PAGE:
Making the leap from spouse to ex-spouse can and should give a person pause. When the subject of divorce first raises its ugly head, it is sometimes valuable to step back and take a time out, especially when children are involved. Although "trial divorce" is not a legal term, you can view each of the stages of separation as part of your ongoing attempt to figure out whether it is time to sever the knot permanently.
A trial separation occurs when a couple decides to live apart temporarily in order to evaluate the idea of something more permanent. One spouse can initiate it by walking out the door, or the separation can be something the couple plans for and organizes. Although no legal procedures are required for a trial separation, it may be wise to consult a divorce lawyer beforehand, since the choices you make may become relevant if you later divorce. For example, the child custody and visitation arrangement you use during a six-month trial separation will not likely be ignored by the divorce court.
A legal separation is similar to a divorce but the couple remains married. Although legal separation is the legal status of choice for couples who would like to divorce but whose religion or other circumstances prevent it, many couples also use it as a trial divorce. Negotiating or litigating a legal separation is done essentially the same as in a divorce: you and your spouse agree to all of the financial and child custody matters -- or they're decided by the court. If you decide to take the final step to divorce, it is simply a matter of filing paperwork.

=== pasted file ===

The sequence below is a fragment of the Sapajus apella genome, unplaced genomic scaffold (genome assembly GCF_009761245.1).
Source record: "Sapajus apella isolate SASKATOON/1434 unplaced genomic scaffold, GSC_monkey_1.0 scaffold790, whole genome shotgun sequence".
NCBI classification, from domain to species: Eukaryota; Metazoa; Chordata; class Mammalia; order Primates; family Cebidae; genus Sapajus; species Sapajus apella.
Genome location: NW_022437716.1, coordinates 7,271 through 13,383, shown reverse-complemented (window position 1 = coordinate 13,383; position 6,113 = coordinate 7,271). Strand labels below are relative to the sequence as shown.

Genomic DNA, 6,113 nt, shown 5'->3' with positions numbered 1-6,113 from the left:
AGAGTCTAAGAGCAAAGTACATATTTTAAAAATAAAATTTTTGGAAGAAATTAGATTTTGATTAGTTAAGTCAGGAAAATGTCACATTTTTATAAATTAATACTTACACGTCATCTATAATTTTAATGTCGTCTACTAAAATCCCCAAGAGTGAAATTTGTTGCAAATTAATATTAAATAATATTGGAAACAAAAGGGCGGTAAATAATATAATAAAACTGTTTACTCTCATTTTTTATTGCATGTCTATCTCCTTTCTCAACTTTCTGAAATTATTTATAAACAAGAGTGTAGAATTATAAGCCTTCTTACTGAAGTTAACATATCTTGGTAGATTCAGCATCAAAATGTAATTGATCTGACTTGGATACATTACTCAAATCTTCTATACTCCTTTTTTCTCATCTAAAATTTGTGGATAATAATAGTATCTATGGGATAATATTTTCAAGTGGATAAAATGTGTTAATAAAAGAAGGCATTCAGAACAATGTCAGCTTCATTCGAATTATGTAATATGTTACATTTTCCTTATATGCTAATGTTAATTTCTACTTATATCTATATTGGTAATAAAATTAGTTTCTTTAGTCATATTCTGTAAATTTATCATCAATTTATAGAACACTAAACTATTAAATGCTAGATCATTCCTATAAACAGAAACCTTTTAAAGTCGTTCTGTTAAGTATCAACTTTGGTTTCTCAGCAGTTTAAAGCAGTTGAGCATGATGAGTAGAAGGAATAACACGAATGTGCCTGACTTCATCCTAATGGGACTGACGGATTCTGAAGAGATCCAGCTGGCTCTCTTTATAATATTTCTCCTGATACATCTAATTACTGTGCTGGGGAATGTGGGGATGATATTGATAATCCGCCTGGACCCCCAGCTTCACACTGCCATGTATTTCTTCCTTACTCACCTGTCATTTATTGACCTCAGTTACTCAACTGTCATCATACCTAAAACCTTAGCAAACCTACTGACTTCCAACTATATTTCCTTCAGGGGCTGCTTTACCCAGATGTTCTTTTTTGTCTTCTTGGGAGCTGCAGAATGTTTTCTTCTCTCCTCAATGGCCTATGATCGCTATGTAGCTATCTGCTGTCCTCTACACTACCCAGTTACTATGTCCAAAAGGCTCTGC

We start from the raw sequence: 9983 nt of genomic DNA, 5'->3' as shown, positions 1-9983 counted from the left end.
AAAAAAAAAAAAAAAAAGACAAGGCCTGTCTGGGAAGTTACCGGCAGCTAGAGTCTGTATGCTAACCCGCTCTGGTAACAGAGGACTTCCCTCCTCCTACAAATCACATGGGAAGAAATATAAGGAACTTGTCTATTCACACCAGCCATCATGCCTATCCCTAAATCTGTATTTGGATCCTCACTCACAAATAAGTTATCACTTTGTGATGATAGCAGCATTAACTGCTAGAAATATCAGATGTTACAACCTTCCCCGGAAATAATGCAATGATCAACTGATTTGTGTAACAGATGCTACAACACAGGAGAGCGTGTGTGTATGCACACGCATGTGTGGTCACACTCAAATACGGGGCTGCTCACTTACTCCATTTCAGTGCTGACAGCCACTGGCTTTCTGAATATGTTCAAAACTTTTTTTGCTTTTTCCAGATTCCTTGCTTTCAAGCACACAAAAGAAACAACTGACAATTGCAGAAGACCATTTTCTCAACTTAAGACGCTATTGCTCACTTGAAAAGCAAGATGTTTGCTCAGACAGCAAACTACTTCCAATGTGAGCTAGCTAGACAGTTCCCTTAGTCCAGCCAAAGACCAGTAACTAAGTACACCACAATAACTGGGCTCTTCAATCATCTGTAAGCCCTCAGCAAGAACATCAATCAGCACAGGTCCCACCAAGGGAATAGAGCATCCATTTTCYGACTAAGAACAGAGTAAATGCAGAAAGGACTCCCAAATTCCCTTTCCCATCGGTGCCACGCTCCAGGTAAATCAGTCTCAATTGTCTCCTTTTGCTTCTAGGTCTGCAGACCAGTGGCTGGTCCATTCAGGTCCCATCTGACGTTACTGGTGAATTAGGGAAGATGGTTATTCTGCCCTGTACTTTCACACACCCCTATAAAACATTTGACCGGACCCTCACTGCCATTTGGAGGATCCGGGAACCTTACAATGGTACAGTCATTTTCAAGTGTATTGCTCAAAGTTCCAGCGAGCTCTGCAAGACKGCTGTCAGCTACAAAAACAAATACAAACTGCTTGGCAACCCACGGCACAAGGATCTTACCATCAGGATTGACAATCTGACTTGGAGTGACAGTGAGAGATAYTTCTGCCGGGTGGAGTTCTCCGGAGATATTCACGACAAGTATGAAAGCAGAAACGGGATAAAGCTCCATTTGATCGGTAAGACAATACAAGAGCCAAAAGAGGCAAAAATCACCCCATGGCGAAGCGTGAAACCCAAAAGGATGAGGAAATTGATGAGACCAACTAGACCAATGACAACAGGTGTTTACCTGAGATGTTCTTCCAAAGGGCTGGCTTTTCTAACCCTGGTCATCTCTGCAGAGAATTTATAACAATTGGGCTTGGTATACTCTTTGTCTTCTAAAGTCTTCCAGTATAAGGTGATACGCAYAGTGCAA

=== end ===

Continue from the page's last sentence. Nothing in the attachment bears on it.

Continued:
Some states, like Maryland, do not offer couples the option of a legal separation; a married couple is either married or divorced. However, in these states, a couple who does not have grounds for divorce can obtain what is termed a limited divorce that includes a court ruling on all financial and child custody issues. A limited divorce looks very much like a legal separation and a couple can move quickly to an actual divorce if they choose to do so and have proper grounds in the future.
A divorce or dissolution is a severing of the marital bonds. Property is divided, support is determined and child custody matters are adjudicated. While a divorce judge may retain jurisdiction to review support issues in the future, most other issues are put to rest permanently. However, this does not always mean that a couple's split is permanent. It is not unheard of for ex-spouses to get back together after a divorce and even to remarry. In this sense, every divorce can be viewed as a trial divorce, since the choice to go separate ways is not irreversible.